Whomever holds the position of homeless services coordinator for the city of San Diego faces a couple of problems when it comes to budget cuts: the management-level position lacks union protection, and social-service jobs, in general, lack a strong, behind-the-scenes lobbying voice when it comes to avoiding cutbacks.
City Manager Lamont Ewell's 2006 budget, unveiled last week, proposes eliminating the $115,688-a-year job in order to help close a $25-million gap in the city's general fund. Right now, the homeless services coordinator is Sharon Johnson, a redhead with a boisterous laugh, who, in her short tenure, has earned a reputation for building relationships with a broad range of people with a stake in homelessness issues-from wealthy developers to street-level advocates. Johnson has been the city's homeless services coordinator since January 2003. Prior, she was the affordable housing project manager for the city's redevelopment agency, and in the mid-'90s, she worked as a development director with St. Vincent de Paul.
Ewell's budget summary doesn't dispute that Johnson's position is a significant one-"key" is the word that's used. Johnson is the go-to person when it comes to federal, state and local policy affecting homeless services. She's also a liaison to community groups and programs such as the San Diego Police Department's Homeless Outreach Team (HOT).
"I'm on the street, and she's behind the scenes making sure everything is working correctly," said Sgt. Rick Schnell, who heads the HOT team. "Any time problems need to be addressed, she a liaison to the City Council for us."
San Diego's homeless-services providers aren't happy about the cut, said Tony Phillips, who heads the Alpha Project. "If this were the sort of personnel move that affected other large industries in San Diego, those industries would be very well represented" in budget negotiations, he said.
On June 13, the public will get a chance to weigh in on cuts affecting the department of Community and Economic Development, which houses the city's homeless services program as well oversees two other programs slated for cuts: the 6-to-6 before- and after-school program and the city's 11 community service centers.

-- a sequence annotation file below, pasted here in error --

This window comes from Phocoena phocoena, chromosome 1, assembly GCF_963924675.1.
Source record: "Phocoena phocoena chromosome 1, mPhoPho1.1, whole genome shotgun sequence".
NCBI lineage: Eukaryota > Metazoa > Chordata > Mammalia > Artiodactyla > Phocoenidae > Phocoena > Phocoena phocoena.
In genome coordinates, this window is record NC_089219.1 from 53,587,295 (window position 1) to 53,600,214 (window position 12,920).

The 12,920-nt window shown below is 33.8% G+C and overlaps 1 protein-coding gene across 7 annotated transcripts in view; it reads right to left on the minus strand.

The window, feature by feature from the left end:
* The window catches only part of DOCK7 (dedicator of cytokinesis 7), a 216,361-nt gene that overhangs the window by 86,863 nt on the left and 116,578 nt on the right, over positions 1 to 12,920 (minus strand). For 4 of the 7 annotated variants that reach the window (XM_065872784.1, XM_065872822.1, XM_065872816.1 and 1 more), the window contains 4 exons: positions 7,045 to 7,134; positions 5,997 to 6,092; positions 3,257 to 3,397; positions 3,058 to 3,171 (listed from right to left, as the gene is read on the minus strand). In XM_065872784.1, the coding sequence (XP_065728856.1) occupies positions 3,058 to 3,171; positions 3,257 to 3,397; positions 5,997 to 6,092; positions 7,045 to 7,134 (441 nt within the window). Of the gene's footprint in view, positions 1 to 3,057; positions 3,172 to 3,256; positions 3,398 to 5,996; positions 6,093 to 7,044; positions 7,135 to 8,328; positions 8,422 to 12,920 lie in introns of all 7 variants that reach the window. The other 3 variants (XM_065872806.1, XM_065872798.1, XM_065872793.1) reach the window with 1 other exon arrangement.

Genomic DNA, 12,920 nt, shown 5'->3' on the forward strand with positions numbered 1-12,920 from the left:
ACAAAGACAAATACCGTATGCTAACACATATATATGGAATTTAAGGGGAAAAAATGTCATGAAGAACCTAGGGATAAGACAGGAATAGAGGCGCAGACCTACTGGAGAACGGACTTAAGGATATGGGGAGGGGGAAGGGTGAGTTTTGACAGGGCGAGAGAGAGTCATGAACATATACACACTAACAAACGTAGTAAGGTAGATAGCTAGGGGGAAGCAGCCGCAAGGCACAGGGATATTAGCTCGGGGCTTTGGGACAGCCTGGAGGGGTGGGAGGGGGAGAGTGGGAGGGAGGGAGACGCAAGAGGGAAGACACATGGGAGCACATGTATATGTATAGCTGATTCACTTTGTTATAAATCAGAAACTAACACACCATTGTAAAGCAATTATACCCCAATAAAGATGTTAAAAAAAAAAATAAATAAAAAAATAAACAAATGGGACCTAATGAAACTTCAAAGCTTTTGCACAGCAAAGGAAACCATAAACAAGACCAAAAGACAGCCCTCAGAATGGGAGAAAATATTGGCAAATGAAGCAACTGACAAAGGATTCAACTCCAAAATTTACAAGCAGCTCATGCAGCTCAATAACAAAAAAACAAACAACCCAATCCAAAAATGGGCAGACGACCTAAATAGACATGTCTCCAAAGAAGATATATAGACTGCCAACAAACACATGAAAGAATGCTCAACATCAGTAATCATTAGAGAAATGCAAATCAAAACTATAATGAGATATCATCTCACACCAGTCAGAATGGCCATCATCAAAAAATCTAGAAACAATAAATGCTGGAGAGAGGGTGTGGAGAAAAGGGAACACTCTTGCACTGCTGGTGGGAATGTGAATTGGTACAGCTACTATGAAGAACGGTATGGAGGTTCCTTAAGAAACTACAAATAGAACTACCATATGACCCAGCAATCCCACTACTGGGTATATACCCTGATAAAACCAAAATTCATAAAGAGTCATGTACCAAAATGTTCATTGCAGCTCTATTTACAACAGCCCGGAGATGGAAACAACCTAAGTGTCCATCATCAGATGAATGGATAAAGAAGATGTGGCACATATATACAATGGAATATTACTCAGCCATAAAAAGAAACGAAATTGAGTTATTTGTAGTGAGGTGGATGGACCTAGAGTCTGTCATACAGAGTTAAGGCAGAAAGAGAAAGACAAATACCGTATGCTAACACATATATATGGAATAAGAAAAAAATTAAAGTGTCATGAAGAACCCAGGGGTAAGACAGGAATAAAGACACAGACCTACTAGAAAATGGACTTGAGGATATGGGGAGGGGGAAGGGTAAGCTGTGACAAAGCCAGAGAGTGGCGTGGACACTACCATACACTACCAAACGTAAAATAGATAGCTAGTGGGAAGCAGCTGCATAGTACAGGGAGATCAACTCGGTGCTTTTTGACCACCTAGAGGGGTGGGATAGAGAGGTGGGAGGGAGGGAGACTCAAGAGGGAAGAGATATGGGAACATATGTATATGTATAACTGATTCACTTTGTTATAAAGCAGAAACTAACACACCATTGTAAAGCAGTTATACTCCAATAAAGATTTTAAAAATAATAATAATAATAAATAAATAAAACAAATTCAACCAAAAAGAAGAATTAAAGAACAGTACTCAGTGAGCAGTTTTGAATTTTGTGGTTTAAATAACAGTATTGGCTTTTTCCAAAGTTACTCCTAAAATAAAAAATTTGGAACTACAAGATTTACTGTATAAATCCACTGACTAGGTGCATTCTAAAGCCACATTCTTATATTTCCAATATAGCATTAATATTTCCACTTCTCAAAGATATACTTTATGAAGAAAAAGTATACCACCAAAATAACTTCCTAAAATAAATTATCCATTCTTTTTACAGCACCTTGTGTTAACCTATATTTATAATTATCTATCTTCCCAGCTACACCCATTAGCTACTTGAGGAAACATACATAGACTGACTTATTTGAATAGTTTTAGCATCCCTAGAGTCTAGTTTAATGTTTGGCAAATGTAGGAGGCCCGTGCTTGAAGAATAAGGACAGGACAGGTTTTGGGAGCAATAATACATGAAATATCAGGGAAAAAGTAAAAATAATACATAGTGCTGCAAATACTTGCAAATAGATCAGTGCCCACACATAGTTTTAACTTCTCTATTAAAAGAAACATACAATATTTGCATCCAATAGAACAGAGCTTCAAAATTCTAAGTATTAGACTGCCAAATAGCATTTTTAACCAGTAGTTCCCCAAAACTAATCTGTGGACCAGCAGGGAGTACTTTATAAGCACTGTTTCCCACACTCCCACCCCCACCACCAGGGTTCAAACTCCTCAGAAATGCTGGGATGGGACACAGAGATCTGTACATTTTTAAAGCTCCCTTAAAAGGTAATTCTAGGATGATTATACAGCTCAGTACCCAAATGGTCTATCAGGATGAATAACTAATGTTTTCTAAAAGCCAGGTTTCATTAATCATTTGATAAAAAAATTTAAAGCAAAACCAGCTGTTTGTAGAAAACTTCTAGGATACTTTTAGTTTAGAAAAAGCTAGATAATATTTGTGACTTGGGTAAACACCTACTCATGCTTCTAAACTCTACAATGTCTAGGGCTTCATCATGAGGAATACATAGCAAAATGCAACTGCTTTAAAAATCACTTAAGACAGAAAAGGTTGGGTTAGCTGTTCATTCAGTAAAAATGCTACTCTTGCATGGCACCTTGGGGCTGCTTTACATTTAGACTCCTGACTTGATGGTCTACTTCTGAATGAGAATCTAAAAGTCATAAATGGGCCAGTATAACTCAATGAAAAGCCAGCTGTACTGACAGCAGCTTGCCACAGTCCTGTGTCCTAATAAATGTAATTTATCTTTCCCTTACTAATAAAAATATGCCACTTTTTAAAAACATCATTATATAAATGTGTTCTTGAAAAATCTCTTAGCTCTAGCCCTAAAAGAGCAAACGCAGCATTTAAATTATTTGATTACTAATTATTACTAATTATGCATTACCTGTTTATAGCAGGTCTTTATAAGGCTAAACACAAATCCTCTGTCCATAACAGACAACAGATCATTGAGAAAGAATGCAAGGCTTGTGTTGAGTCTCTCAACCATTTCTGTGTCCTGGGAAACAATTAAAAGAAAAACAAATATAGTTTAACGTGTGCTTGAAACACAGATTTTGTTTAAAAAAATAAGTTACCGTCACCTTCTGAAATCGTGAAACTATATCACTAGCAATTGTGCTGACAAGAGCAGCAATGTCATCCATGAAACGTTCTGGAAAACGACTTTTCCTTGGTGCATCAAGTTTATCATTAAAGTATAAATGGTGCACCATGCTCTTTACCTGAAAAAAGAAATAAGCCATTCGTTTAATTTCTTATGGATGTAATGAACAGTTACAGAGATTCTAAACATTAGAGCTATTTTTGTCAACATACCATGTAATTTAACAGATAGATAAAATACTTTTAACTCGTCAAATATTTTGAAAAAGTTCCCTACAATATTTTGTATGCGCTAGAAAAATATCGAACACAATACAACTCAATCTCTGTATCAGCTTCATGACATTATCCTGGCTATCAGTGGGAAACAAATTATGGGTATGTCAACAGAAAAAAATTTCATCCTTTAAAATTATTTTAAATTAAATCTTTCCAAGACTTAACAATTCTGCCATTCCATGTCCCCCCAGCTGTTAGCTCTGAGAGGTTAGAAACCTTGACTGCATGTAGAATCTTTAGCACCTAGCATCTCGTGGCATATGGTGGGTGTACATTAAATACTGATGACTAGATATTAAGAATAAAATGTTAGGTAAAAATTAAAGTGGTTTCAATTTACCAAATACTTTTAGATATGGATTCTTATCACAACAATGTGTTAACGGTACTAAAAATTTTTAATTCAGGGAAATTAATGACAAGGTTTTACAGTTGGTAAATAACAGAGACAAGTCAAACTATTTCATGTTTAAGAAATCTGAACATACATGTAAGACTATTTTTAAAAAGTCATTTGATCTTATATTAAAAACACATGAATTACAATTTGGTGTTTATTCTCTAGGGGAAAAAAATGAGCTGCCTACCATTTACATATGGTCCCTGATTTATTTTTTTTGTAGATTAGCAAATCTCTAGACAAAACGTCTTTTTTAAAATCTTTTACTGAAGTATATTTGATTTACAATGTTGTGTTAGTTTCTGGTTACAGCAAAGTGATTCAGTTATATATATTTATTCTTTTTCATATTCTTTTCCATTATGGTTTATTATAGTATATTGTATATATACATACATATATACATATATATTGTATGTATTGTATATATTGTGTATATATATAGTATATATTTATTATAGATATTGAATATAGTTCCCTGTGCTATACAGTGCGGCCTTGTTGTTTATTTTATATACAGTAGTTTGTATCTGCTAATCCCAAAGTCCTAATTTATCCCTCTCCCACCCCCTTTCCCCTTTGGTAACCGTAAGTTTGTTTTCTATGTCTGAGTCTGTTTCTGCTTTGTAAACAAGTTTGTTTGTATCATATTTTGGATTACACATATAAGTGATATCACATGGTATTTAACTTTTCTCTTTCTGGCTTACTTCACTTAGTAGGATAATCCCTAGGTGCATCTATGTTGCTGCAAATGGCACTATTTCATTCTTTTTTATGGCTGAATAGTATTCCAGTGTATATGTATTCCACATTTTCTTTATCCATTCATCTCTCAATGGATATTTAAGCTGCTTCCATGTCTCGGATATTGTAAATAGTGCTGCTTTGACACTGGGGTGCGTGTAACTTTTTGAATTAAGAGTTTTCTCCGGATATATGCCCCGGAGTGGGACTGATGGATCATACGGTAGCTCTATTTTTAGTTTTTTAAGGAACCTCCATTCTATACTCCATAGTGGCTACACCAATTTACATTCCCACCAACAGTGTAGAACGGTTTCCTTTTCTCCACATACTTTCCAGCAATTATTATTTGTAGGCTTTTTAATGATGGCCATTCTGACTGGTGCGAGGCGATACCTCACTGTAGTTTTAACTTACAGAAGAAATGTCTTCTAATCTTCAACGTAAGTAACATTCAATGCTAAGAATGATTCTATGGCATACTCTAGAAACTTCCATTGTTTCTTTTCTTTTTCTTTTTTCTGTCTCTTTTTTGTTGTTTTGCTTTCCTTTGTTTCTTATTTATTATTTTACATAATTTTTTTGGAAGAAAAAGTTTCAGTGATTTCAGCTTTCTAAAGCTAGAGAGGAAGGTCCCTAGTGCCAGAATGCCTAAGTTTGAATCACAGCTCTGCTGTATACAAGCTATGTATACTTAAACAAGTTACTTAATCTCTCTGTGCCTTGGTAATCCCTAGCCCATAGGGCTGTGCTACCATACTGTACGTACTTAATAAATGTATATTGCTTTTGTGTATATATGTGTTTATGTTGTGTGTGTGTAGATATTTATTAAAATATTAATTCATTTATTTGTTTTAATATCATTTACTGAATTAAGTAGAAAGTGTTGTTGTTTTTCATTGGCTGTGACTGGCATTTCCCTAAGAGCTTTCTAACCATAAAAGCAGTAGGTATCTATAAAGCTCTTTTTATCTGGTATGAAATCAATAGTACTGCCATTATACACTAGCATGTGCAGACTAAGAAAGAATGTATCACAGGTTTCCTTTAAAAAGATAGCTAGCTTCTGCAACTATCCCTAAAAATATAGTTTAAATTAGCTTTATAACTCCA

Ronald Villa, the city's acting director of financial management, said Ewell's focus when crafting next year's budget was to maintain core city services. "It does not negate the fact that social services are important," Villa wrote in an e-mail to CityBeat, "however when balancing available revenue against... providing public safety and sanitation services, there is a point where every need cannot be funded."
Ernie Linares, deputy director of the department of community services, said he plans to cover for the lost staff position with the help of Kim Pearson-Brown, who oversees city contracts with homeless-service providers. Those contracts include the winter shelter program, Cortez Hill transitional housing for homeless families, the Neil Goode Day Center in East Village and a transitional housing program for senior citizens.
"We understand there's pain across the board," said Linares. "The day-to-day nuts and bolts of the contracts we'll be able to handle with existing staff. There's no doubt that Sharon has a lot of experience and knows all the players in this region and that will have an impact on the city's ability to react to higher-level policy."
Phillips said he's concerned that this is happening at an inopportune time. Coming available soon is Prop. 63 money-the "millionaire tax" passed by voters last year that's expected to bring in $40 million for mental health services countywide-and additional federal money being made available through a program to combat chronic homelessness.
"Those funds are intended at least in part to make a region-wide impact on untreated and undiagnosed cases of mental illness among unsheltered people," Phillips said. "There's so many things that demand that this isn't the right time for the city to try to think it can go without at least one person in its government that represents homelessness."
Indeed, Johnson has dedicated the past several months to helping coordinate the city's effort to draw up a so-called 10-year plan to end chronic homelessness (please see our March 2 issue for more on this effort). Under the plan, additional federal money for things like long-term housing is contingent on whether the city can show not only how money will be spent to get chronically homeless people off the street, but also how programs implemented under the plan will be held accountable. So far San Diego's been praised by the president's "homeless czar," Phil Mangano, for being innovative and on-track with its plan.Johnson helped organize the committee now putting the finishing touches on San Diego's 10-year plan. Dene Oliver, CEO of real-estate developer OliverMcMillan, heads that committee. Oliver said that while Johnson will be missed, he trusts Linares will step in "to continue providing the level of support that is necessary from the city."